Australian officials are ready to begin work on a free-trade deal with Britain and have recently flown in to begin hammering out details of a landmark pact, the country’s top official in Britain has revealed.
A senior negotiator from Canberra has arrived in Britain, while top civil servants from Australia have briefed their counterparts in London on the ins and outs of trade deals, high commissioner Alexander Downer said.
Australia and Britain have agreed to kickstart trade talks imminently. Photo: Chris Ratcliffe
British Prime Minister Theresa May met Australian Prime Minister Malcolm Turnbull last month, when they agreed to kickstart trade talks imminently, while Australia’s Trade Minister Steven Ciobo also met his British counterpart Liam Fox.
A deal could make goods such as wine, beef and dairy cheaper as British shoppers would no longer have to pay the EU’s import taxes, while Australia is a big buyer of British cars such as Land Rovers and Bentleys. A deal would cover services such as finance.
Mr Downer said the two countries would soon start scouting out potential disputes and areas of agreement, insisting Australia wants few barriers: “Our starting point is always that free trade means free trade, to borrow a phrase.”
The two sides have agreed to form a working group, which is expected to prepare the way for formal negotiations. Australia also offered to help Britain by lending the UK some trade negotiators and experts, as Britain has not had an independent trade policy since joining the EU 43 years ago.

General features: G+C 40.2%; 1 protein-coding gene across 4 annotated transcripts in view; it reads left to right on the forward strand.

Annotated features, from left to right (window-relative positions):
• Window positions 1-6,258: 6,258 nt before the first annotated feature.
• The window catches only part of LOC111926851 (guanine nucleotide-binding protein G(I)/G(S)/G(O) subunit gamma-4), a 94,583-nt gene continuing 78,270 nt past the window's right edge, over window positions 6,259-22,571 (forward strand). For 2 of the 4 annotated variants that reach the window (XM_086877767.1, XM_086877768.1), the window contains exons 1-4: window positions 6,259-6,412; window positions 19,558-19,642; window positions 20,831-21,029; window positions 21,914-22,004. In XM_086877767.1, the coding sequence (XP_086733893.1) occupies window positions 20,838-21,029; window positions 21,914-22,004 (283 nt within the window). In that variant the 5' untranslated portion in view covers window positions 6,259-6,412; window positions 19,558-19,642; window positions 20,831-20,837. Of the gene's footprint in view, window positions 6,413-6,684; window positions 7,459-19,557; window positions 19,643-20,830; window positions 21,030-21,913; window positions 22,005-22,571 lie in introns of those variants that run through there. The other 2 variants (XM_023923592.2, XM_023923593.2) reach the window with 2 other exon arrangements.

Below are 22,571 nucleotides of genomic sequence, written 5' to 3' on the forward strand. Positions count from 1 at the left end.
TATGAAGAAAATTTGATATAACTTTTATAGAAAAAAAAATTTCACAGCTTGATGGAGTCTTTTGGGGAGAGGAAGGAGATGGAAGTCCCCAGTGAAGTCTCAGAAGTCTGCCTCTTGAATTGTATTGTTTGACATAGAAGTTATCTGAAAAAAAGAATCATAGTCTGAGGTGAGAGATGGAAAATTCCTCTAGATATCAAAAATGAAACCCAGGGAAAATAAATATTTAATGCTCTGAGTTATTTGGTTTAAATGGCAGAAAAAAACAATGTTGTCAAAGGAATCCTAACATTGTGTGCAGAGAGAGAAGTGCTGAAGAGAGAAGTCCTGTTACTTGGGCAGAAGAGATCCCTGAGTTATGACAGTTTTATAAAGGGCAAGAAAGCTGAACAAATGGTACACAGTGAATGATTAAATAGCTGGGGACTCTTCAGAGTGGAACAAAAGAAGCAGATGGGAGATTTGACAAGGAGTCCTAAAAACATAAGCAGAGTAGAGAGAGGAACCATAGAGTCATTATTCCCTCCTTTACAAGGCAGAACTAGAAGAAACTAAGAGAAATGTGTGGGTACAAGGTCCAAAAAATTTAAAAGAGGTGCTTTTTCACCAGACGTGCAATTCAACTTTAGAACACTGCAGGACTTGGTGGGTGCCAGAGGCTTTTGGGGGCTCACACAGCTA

Now it has emerged that the two governments followed through on those offers almost instantly, with training from Australia’s experienced negotiators forming the first step. “Two people who were our ambassadors to the World Trade Organisation have been over here talking to British officials,” Mr Downer said. Officials have also arrived from Canberra to clear the way to full negotiations.
Mr Downer said Australia had already brought in a trade expert for talks, adding: “We will reinforce that team with more trade experts should we get into a free trade negotiation.”
In terms of goods alone, Britain’s exports to Australia amounted to £4 billion last year, while imports from Down Under were worth almost £2 billion.
Until Brexit takes place the UK cannot sign its own trade deals, but ministers still hope to prepare the ground.